Vascular inflammation is known to cause degeneration of retinal capillaries in early diabetic retinopathy (DR), a major microvascular complication of diabetes. Past studies investigating these diabetes-induced retinal vascular abnormalities have focused primarily on the role of molecular or biochemical cues. Here we show that retinal vascular inflammation and degeneration in diabetes are also mechanically regulated by the increase in retinal vascular stiffness caused by overexpression of the collagen–cross-linking enzyme lysyl oxidase (LOX). Treatment of diabetic mice with LOX inhibitor β-aminopropionitrile (BAPN) prevented the increase in retinal capillary stiffness, vascular intracellular adhesion molecule-1 overexpression, and leukostasis. Consistent with these anti-inflammatory effects, BAPN treatment of diabetic mice blocked the upregulation of proapoptotic caspase-3 in retinal vessels, which concomitantly reduced retinal capillary degeneration, pericyte ghost formation, and the diabetes-induced loss of contrast sensitivity in these mice. Finally, our in vitro studies indicate that retinal capillary stiffening is sufficient to increase the adhesiveness and neutrophil elastase-induced death of retinal endothelial cells. By uncovering a link between LOX-dependent capillary stiffening and the development of retinal vascular and functional defects in diabetes, these findings offer a new insight into DR pathogenesis that has important translational potential.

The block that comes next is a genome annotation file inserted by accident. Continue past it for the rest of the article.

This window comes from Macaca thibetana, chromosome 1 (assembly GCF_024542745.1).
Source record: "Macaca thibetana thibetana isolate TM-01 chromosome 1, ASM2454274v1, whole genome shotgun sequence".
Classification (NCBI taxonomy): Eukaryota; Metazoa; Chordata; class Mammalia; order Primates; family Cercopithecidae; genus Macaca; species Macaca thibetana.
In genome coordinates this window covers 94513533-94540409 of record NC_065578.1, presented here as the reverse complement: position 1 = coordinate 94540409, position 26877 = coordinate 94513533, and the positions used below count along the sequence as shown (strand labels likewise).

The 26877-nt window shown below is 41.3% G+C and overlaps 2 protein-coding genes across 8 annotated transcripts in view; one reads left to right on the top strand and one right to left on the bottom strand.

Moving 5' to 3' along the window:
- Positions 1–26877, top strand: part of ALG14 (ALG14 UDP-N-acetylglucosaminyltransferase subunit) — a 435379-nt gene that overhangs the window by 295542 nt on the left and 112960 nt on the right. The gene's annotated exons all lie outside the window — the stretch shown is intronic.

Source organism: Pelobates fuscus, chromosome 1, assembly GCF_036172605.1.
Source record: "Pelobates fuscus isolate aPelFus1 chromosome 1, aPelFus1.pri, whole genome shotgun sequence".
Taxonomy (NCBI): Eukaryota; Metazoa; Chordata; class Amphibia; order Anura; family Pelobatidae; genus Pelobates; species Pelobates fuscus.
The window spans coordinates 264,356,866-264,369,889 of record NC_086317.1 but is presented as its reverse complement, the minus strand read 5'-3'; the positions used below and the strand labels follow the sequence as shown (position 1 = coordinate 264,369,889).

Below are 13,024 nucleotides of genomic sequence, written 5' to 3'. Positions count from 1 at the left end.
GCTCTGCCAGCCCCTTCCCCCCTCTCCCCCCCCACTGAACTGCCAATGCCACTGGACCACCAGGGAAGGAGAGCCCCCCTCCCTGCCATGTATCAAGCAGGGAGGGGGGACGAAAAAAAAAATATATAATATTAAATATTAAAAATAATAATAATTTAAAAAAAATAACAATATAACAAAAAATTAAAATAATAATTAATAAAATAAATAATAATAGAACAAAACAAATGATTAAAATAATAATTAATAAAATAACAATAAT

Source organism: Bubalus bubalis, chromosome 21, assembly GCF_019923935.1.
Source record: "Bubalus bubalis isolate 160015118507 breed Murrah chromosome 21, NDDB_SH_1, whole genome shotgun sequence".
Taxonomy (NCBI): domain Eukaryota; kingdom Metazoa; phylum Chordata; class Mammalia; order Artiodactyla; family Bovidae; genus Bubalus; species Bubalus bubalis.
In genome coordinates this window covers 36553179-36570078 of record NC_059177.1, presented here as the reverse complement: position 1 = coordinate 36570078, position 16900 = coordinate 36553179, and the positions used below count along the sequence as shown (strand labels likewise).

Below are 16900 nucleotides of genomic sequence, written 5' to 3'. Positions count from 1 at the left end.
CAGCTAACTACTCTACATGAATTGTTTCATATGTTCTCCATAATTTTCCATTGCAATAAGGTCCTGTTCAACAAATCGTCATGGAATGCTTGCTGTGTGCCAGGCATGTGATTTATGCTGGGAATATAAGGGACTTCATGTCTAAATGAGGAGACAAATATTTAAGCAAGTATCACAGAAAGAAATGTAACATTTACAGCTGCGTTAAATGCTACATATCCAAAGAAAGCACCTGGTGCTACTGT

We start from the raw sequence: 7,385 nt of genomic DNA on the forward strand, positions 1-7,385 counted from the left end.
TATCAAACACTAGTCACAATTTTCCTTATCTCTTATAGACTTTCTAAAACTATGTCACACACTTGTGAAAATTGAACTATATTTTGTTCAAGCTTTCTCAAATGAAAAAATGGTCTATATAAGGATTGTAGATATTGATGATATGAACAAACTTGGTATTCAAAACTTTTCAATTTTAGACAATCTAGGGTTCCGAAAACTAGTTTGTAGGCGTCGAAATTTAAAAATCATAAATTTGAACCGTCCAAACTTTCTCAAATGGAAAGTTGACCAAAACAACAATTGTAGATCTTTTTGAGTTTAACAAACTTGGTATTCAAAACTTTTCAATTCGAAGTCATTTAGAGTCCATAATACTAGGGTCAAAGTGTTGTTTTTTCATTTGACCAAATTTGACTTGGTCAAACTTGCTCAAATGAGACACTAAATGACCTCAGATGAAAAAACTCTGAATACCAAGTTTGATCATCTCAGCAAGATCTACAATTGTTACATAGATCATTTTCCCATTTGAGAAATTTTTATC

Article Highlights
  • The objective of this study was to determine whether retinal vascular inflammation and degeneration associated with early diabetic retinopathy are mechanically regulated by the increased stiffness of retinal capillaries.

  • We provide the first direct evidence of retinal capillary stiffening in diabetes that is dependent on lysyl oxidase (LOX), promotes retinal vascular inflammation, and causes capillary degeneration by increasing retinal endothelial susceptibility to neutrophil elastase.

  • We also show that pharmacological inhibition of LOX prevents the diabetes-induced loss of contrast sensitivity.

  • These findings implicate LOX and capillary stiffening as new anti-inflammatory targets for the treatment of retinal vascular and functional defects associated with early diabetic retinopathy.

This article contains supplementary material online at

X.Y. is currently affiliated with AdvanBio Inc., Irvine, CA.

Readers may use this article as long as the work is properly cited, the use is educational and not for profit, and the work is not altered. More information is available at
You do not currently have access to this content.